Manufacturing professionals continuously strive to improve the financial results for their organizations, but it is often a struggle to get financial information that causally links to operational resources and processes. The struggle is most intense and confusing for the many smaller and incremental decisions made daily or weekly to implement routine improvements.
The primary problem is that financial data normally is far from being as granular and timely as operational data. The future is arriving, however. If manufacturing professionals demand, the future could include financial data that is responsive to and supportive of operational decisions in real time.
Picture this scenario: An Internet of Things (IoT) sensor picks up an equipment performance anomaly. The anomaly is transmitted to the manufacturing operations management (MOM) system, other sensors are instantly queried, and the anomaly is evaluated as having a significant—but not imminent—probability of failure if maintenance is not performed.
There are several options to choose from: Stop the line now for maintenance, wait a few hours to see if a line stoppage occurs for other reasons, wait until the end of the shift to fix the issue, or wait for failure. Which course of action is most cost-effective? Each scenario involves a different set of costs for lost production, extent of damage, repair parts, amount of downtime, product quality impacts, late deliveries, etc. What is needed is a financial system that can rapidly provide the costs of each scenario, use the MOM calculated or judgmental probability of failure for each scenario, and provide the risk assessment with cost impacts to support management’s decision-making.
The capabilities of the MOM system and IoT sensors are typically available within the manufacturing system. The linkage to such granular financial data and the integration between financial and operations systems is much more novel. Even more unique is financial data that comes from a system or data source agreed upon by both finance and manufacturing. How can this type of coordination and financial data be made a reality?
First, finance needs to recognize that “one version of the financial truth” is not a reality. Truth for external financial reporting is found in regulatory accounting standards. Truth for internal decision support must be based on causality, the cause-and-effect relationships between resources, processes, and the intermediate and final outputs. This is known as a managerial costing model.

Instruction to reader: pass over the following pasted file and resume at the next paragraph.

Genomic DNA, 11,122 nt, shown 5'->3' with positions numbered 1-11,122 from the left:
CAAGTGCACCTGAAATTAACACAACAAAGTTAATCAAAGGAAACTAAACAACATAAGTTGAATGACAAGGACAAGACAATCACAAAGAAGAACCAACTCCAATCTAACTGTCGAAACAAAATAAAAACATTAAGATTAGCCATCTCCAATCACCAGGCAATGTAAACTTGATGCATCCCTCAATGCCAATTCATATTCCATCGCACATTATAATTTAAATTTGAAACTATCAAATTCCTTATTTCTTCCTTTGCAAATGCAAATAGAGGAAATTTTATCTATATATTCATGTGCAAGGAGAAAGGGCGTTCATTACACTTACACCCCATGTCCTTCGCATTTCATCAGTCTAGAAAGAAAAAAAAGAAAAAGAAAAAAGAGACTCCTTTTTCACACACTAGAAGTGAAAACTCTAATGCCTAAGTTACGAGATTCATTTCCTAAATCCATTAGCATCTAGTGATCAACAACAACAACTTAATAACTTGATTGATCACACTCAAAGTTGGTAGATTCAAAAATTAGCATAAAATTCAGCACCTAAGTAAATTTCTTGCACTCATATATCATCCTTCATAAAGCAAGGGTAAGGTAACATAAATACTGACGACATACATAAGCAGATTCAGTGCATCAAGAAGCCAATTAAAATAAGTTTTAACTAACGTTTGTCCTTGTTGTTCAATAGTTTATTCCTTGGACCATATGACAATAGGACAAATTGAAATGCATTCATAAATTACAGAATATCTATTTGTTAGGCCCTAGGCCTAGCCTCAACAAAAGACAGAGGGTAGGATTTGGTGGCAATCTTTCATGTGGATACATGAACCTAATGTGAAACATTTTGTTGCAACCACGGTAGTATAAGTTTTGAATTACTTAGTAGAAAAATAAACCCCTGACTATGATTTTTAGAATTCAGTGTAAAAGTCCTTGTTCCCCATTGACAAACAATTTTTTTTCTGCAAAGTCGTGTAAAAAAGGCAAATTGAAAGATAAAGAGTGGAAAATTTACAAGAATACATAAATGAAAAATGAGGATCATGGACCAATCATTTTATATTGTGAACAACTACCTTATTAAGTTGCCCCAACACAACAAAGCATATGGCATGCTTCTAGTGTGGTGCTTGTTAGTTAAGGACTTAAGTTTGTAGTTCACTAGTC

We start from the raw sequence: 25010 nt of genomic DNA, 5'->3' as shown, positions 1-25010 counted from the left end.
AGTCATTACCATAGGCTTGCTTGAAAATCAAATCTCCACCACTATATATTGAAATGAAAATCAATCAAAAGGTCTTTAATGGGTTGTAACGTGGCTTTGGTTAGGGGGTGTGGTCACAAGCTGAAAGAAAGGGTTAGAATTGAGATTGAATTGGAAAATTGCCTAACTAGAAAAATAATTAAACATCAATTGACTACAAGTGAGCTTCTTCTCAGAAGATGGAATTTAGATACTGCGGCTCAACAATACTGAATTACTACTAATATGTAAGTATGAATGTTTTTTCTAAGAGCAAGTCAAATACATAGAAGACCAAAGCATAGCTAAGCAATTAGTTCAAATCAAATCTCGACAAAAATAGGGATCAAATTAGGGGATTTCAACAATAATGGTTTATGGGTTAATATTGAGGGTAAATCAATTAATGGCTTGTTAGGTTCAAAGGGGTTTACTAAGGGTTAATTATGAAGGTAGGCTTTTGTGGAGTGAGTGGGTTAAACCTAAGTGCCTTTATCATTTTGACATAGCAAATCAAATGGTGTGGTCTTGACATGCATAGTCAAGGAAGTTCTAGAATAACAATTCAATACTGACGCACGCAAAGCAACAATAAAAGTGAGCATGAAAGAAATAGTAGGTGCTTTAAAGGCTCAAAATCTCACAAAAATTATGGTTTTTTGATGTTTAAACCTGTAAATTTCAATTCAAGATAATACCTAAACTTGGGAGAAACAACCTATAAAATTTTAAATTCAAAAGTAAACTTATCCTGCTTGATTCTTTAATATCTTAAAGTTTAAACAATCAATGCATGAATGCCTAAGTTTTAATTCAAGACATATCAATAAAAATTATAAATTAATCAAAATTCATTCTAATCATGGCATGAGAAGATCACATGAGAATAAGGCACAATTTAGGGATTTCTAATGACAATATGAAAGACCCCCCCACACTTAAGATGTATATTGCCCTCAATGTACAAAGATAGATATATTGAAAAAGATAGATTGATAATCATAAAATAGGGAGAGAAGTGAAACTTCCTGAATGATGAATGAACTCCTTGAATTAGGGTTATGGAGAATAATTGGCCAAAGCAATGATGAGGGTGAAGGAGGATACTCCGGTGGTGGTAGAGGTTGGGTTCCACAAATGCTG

Second, a cost model must be built that reflects the operational model—without the distortions caused by external financial reporting standards. This means cost data is collected that reflects the use of resources. The nature of the consumption (and cost) relationships, normally fixed or proportional, must also be clearly reflected. This will allow marginal and incremental costs to be rapidly calculated. The term “reflect” is used as an analogy to the clarity of a mirror.
Third, the managerial cost data must be available when the decision needs to be made, and it must be trusted throughout the organization. No time for a special study or analysis; and the decision-maker must be confident a decision made on this cost data won’t cause his or her judgment to be questioned later.
The cost modeling to create this type of model is not part of many finance and accounting departments’ portfolio of skills and abilities. Manufacturing professionals will need to push for this type of information. However, advanced costing methodologies such as resource consumption accounting (GPK) and quantity-based, pull-oriented activity-based costing have been around for decades.
Note: This column was inspired by a prototype production project using Siemens’ MOM software and MindSphere platform and Alta Via Consulting’s proEO managerial costing software as part of the Siemens MOM Expertise Alliance Center (MEAC) initiative. See a graphic above and a presentation from Alta Via and Siemens.
>>Larry White, CMA, CFM, CPA, CGFM, firstname.lastname@example.org, is executive director of the Resource Consumption Accounting Institute, which trains and advocates for improved cost information connecting operations to business performance.